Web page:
Hong Kong legal battle over lawmakers’ oath-taking goes to the heart of city’s unique constitutional status
Court case could trigger the unprecedented scenario of democratically elected lawmakers being disqualified
In two weeks’ time, the Court of First Instance will deal with one of Hong Kong’s most significant constitutional law cases ever: whether the chief executive has a sound argument for overturning the Legislative Council president’s decision to hear a second oath from pro-independence, anti-China lawmakers.
The government’s central argument in the unprecedented lawsuit brought by Leung Chun-ying and justice secretary Rimsky Yuen Kwok-keung is that Youngspiration lawmakers Sixtus Baggio Leung Chung-hang and Yau Wai-ching failed to deliver a proper oath when they appeared to pledge allegiance to a Hong Kong nation last week.
With that failure in mind, they should be deemed disqualified, according to a court submission late on Tuesday night by Johnny Mok Shiu-luen SC, who represented the government and is a member of Beijing’s Basic Law Committee.
On the other hand, Jat Sew-tong SC, who acted for Legco president Andrew Leung Kwan-yuen, dismissed the nature of the government’s argument as “dubious”, cautioning the court against moves that would constitute “serious deprivation” of the pair’s constitutional rights.
Two legal provisions are at stake in the legal battle. Under Article 104 of the Basic Law, lawmakers assuming office should “swear to uphold the Basic Law of the Hong Kong Special Administrative Region of the People’s Republic of China” and swear allegiance to the HKSAR of the PRC.
Under section 21 of the Oaths and Declarations Ordinance, any lawmaker who “declines or neglects” to take an oath duly requested should either have his or her office vacated or be disqualified from the office.
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In the urgent court proceedings on Tuesday – which primarily dealt with, and quashed, the government’s request for an interim injunction against a new oath for the two – Mok offered a glimpse into the government’s main argument for reviewing Andrew Leung’s decision.
He said under the Basic Law provision, special attention should be given to the words “of the People’s Republic of China” after mentioning Hong Kong. The emphasis on national sovereignty, he added, reflected the spirit in the law which was betrayed by the acts of the two lawmakers.
“The members not only neglected to [take the oath] but ... they want to exhibit to the world [that] ‘I do not accept these principles’,” Mok told the court.
University of Hong Kong legal scholar Eric Cheung Tat-ming lamented that the argument was “a far cry” from his understanding of the Basic Law – the mini-constitution that gives Hong Kong special status distinct from the mainland.
The arguments, he added, “were familiar in the sense they bore resemblance to the editorial views of Ta Kung Pao and Wen Wei Po”, two of Hong Kong’s most pro-communist papers.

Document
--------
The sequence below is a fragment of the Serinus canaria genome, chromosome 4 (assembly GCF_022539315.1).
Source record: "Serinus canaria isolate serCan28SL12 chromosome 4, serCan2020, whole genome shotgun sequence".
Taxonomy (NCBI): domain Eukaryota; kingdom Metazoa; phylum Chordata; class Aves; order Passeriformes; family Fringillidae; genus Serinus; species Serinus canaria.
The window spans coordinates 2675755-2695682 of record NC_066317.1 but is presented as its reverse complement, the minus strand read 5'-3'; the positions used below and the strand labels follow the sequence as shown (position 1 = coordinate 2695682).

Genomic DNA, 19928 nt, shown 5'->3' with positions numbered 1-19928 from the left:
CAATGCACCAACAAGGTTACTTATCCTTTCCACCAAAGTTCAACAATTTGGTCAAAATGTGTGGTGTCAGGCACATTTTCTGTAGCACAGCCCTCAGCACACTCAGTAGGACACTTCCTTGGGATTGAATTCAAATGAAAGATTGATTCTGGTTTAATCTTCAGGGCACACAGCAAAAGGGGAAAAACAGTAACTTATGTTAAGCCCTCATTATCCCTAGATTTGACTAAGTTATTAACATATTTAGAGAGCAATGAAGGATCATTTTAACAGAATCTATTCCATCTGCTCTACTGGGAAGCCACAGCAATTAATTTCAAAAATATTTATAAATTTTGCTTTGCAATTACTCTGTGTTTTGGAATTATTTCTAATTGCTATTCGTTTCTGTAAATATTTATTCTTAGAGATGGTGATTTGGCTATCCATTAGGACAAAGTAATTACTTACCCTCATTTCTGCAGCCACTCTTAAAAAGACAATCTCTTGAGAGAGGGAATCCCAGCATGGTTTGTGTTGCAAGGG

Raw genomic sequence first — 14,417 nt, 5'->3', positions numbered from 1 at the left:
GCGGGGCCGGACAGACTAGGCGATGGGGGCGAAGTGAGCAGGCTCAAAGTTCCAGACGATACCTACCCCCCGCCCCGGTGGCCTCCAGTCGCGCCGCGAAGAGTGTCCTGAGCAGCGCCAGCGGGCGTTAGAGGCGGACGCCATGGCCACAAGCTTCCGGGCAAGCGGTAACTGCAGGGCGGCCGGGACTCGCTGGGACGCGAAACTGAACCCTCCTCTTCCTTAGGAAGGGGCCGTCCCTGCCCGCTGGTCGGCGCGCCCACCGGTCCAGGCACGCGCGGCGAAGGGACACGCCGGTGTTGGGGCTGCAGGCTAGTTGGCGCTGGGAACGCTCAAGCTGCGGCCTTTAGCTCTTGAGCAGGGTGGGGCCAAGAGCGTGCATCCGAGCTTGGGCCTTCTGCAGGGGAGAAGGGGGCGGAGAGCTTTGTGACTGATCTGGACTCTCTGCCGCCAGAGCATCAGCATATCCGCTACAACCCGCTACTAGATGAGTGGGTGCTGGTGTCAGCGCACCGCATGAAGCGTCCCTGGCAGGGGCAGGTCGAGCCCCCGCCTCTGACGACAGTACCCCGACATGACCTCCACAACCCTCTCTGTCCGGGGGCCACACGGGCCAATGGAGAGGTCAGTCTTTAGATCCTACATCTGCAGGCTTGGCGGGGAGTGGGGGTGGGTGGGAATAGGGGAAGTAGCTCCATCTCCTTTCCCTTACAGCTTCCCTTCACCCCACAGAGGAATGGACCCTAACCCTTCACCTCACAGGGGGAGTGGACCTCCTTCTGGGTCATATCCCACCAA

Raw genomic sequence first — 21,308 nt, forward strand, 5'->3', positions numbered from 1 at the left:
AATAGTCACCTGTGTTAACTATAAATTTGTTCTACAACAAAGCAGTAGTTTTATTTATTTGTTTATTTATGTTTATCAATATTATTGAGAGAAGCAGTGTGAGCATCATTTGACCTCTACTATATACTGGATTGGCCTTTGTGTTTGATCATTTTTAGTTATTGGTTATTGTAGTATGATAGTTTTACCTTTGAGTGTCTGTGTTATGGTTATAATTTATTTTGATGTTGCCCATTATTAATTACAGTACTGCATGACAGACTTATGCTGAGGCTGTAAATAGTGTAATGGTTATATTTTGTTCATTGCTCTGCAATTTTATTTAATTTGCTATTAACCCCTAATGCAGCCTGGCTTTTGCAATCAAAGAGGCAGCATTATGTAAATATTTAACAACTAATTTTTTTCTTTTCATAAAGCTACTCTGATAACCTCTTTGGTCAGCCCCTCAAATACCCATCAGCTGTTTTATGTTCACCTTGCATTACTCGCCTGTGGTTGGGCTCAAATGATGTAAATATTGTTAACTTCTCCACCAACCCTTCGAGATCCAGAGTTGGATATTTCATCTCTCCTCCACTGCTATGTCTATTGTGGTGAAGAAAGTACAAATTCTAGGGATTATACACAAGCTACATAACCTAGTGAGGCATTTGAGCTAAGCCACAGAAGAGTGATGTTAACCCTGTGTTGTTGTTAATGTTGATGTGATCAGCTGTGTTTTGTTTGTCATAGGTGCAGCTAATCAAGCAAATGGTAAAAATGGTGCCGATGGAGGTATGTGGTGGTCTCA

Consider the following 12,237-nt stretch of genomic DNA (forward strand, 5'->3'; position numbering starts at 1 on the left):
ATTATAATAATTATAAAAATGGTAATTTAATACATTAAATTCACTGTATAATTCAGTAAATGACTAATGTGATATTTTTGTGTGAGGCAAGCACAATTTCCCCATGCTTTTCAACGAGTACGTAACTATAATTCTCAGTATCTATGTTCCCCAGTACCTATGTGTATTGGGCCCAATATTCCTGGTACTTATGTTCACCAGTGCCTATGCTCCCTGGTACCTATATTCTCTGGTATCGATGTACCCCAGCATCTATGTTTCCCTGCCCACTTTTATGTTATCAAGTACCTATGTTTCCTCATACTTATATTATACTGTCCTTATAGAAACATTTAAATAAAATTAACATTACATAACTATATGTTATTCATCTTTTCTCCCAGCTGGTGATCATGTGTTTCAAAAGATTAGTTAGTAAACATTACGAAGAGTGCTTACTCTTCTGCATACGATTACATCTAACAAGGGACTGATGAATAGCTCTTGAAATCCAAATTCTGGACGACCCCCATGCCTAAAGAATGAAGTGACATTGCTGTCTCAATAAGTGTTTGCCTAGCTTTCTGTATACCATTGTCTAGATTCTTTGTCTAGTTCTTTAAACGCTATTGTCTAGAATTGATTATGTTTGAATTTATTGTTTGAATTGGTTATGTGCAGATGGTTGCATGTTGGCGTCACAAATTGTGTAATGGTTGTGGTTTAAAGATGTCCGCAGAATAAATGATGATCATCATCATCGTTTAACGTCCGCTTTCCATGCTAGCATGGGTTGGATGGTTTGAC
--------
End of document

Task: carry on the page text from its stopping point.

For pro-democracy lawmakers and academics, the government’s move was a threat to – if not violation of – the separation of powers.
HKU law professor Johannes Chan Man-mun said: “As the Legco president has already made a ruling ... the secretary for justice’s decision [to lodge a judicial review] is in contravention of separation of powers and appears to be based on political, rather than public, interests.”
But the justice secretary dismissed such worries.
“When the view of the legislature or the Legco president differs from that of the executive authorities, the most appropriate way is to submit the question to the court for adjudication,” Yuen said yesterday. “This is a practice that shows respect for the rule of law. Oath-taking is ... different from Legco’s own affairs.”
Ronny Tong Ka-wah, ex-lawmaker and former Bar Association chairman, agreed that if a lawmaker-elect failed to complete the oath-taking process, he or she could be considered disqualified. The decision rested with the judiciary rather than the legislature, he said.
The justice secretary said there was no need at this stage to start the hugely controversial option of seeking an intrepretation of the Basic Law by the National People’s Congress Standing Committee: “We understand the central authorities have the right to interpret provisions of the Basic Law but we consider the Hong Kong judiciary capable of handling the questions in the judicial processes we launched last night.”
There were strong protests in the legal sector when the Tung Chee-hwa administration sought Beijing’s constitutional interpretation that effectively overturned a right-of-abode decision by the city’s top court.
The Basic Law guarantees that Hong Kong’s judicial system enjoys the power of final adjudication – unless the NPC Standing Committee considers it necessary to interpret the law in cases that are the responsibility of the central government or concern the relationship between the central government and Hong Kong.
When government lawyers enter the courtroom again in two weeks, it will be far more than just another legal debate. It is a case that could trigger the unprecedented scenario of democratically elected lawmakers being disqualified – or unpredictable reactions from mainland officials wary of public office holders preaching secessionist agendas. Either way, the case sets the stage for uncertainty and public resentment.